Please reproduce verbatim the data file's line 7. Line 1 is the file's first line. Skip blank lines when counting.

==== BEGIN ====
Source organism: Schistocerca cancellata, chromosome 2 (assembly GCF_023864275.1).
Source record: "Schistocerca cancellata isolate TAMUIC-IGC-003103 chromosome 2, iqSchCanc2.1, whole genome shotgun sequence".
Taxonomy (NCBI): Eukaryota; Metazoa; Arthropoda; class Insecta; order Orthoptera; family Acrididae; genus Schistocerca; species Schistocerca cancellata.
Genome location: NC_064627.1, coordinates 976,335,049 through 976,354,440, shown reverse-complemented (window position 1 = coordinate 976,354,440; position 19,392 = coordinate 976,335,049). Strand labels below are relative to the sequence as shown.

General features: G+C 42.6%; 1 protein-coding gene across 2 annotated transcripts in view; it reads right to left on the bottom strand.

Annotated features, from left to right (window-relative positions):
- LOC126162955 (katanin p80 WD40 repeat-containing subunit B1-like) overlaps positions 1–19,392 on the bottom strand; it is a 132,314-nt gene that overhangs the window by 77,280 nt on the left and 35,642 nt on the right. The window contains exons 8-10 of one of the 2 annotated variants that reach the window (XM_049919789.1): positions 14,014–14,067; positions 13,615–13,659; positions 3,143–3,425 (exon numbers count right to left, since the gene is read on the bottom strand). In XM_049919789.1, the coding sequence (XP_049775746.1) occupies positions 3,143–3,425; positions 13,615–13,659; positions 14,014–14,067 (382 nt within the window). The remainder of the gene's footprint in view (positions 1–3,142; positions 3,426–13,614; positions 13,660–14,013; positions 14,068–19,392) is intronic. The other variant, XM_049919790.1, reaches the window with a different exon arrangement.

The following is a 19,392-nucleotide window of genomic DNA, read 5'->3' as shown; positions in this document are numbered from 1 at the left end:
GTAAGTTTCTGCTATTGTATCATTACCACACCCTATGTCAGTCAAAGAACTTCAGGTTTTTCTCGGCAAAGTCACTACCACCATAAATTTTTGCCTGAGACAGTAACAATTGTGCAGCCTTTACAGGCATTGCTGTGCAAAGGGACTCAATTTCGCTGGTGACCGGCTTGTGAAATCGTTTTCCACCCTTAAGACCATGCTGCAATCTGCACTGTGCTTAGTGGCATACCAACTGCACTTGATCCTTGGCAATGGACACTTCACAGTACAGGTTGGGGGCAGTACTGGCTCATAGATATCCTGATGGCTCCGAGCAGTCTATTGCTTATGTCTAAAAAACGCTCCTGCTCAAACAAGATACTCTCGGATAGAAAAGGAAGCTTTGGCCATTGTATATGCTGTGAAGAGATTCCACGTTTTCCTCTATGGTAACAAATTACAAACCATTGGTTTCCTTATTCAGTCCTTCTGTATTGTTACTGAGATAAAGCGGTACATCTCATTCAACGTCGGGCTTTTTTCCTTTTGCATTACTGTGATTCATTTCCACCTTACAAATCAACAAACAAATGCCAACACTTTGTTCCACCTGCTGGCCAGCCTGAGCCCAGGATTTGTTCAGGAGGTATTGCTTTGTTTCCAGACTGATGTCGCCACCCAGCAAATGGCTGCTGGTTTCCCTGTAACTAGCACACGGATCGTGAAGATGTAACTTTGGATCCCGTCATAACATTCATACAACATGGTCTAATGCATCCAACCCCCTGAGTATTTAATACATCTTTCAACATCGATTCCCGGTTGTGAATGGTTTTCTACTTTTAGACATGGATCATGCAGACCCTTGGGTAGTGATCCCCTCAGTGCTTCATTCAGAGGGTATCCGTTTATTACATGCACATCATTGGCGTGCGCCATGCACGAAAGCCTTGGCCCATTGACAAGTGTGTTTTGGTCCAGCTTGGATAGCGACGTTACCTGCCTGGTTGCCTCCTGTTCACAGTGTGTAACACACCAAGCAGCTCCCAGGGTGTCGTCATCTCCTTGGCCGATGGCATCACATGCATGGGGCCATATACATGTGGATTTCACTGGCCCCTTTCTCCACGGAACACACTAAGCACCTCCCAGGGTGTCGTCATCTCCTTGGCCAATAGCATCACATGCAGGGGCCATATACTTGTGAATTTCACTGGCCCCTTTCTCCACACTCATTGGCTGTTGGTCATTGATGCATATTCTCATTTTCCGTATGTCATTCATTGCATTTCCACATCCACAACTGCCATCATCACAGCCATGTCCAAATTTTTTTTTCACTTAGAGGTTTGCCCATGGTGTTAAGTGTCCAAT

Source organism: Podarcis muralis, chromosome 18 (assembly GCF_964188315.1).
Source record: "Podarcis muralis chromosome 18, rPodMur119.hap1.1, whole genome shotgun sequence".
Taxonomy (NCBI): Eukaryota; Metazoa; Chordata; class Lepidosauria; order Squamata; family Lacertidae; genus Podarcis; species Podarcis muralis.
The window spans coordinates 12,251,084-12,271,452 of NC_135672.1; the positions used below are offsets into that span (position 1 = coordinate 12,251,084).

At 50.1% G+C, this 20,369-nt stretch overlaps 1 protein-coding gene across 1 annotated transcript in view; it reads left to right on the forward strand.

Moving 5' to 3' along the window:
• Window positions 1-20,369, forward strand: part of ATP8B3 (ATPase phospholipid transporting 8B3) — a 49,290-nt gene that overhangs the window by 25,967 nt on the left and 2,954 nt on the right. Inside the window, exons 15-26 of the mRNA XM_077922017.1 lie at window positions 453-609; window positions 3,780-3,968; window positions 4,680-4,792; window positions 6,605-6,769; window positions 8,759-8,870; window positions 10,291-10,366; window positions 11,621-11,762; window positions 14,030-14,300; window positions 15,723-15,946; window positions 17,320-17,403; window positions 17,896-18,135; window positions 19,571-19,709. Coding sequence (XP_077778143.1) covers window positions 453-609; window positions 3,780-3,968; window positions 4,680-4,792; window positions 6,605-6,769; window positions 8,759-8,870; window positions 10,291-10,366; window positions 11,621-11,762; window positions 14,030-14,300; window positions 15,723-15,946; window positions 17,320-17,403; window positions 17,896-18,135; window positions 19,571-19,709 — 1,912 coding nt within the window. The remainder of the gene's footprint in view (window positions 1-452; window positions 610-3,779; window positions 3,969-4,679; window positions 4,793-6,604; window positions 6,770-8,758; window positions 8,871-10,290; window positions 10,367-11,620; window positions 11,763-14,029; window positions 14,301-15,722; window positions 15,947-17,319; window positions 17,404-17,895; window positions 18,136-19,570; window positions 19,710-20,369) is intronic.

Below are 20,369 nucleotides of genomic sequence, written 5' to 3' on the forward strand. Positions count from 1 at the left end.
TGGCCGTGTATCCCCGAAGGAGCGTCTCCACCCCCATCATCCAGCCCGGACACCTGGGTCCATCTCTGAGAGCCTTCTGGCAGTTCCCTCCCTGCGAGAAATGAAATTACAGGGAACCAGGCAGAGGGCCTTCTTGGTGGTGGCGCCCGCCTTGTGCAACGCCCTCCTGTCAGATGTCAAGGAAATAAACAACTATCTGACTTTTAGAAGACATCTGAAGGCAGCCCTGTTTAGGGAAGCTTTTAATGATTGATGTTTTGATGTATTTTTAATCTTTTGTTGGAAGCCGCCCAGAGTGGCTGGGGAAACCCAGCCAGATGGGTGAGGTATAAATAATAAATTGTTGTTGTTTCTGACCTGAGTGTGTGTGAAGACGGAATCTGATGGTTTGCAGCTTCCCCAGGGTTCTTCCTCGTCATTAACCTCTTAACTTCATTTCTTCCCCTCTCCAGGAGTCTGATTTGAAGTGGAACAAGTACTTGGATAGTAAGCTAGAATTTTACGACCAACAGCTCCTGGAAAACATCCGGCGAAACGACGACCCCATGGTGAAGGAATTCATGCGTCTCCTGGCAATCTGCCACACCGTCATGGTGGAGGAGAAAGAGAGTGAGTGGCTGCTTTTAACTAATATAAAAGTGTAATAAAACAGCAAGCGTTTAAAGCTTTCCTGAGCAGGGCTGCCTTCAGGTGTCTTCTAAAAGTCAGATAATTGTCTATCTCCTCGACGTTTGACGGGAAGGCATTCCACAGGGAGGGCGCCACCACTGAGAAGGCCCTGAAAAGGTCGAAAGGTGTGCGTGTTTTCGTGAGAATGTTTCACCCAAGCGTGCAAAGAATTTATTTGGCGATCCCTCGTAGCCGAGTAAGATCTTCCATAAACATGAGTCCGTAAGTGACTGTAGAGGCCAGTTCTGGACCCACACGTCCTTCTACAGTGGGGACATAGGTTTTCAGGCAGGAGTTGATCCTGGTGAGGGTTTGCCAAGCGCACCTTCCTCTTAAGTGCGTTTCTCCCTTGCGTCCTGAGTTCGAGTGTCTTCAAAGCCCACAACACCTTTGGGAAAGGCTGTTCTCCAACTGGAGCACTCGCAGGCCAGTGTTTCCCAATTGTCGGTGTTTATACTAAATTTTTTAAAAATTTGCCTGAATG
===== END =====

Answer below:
- LOC126162955 (katanin p80 WD40 repeat-containing subunit B1-like) overlaps positions 1–19,392 on the bottom strand; it is a 132,314-nt gene that overhangs the window by 77,280 nt on the left and 35,642 nt on the right. The window contains exons 8-10 of one of the 2 annotated variants that reach the window (XM_049919789.1): positions 14,014–14,067; positions 13,615–13,659; positions 3,143–3,425 (exon numbers count right to left, since the gene is read on the bottom strand). In XM_049919789.1, the coding sequence (XP_049775746.1) occupies positions 3,143–3,425; positions 13,615–13,659; positions 14,014–14,067 (382 nt within the window). The remainder of the gene's footprint in view (positions 1–3,142; positions 3,426–13,614; positions 13,660–14,013; positions 14,068–19,392) is intronic. The other variant, XM_049919790.1, reaches the window with a different exon arrangement.